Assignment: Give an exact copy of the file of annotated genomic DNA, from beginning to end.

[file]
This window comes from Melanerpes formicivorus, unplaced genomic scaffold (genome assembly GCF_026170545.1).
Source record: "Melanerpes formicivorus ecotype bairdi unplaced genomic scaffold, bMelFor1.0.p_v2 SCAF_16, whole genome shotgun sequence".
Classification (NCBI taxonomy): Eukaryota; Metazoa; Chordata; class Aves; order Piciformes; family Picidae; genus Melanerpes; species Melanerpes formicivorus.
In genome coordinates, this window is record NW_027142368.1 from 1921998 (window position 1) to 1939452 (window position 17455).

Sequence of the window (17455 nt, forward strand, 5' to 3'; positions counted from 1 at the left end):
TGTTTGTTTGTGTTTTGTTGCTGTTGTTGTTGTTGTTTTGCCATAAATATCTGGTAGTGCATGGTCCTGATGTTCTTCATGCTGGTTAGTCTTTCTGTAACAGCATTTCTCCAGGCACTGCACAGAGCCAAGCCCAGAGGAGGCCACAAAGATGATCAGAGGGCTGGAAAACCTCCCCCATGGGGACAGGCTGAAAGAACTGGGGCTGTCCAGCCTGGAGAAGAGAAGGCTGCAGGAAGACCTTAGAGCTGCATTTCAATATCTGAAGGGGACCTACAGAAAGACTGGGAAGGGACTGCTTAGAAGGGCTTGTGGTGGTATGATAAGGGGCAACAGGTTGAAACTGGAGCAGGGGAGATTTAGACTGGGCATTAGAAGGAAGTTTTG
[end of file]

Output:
This window comes from Melanerpes formicivorus, unplaced genomic scaffold (genome assembly GCF_026170545.1).
Source record: "Melanerpes formicivorus ecotype bairdi unplaced genomic scaffold, bMelFor1.0.p_v2 SCAF_16, whole genome shotgun sequence".
Classification (NCBI taxonomy): Eukaryota; Metazoa; Chordata; class Aves; order Piciformes; family Picidae; genus Melanerpes; species Melanerpes formicivorus.
In genome coordinates, this window is record NW_027142368.1 from 1921998 (window position 1) to 1939452 (window position 17455).

Sequence of the window (17455 nt, forward strand, 5' to 3'; positions counted from 1 at the left end):
TGTTTGTTTGTGTTTTGTTGCTGTTGTTGTTGTTGTTTTGCCATAAATATCTGGTAGTGCATGGTCCTGATGTTCTTCATGCTGGTTAGTCTTTCTGTAACAGCATTTCTCCAGGCACTGCACAGAGCCAAGCCCAGAGGAGGCCACAAAGATGATCAGAGGGCTGGAAAACCTCCCCCATGGGGACAGGCTGAAAGAACTGGGGCTGTCCAGCCTGGAGAAGAGAAGGCTGCAGGAAGACCTTAGAGCTGCATTTCAATATCTGAAGGGGACCTACAGAAAGACTGGGAAGGGACTGCTTAGAAGGGCTTGTGGTGGTATGATAAGGGGCAACAGGTTGAAACTGGAGCAGGGGAGATTTAGACTGGGCATTAGAAGGAAGTTTTG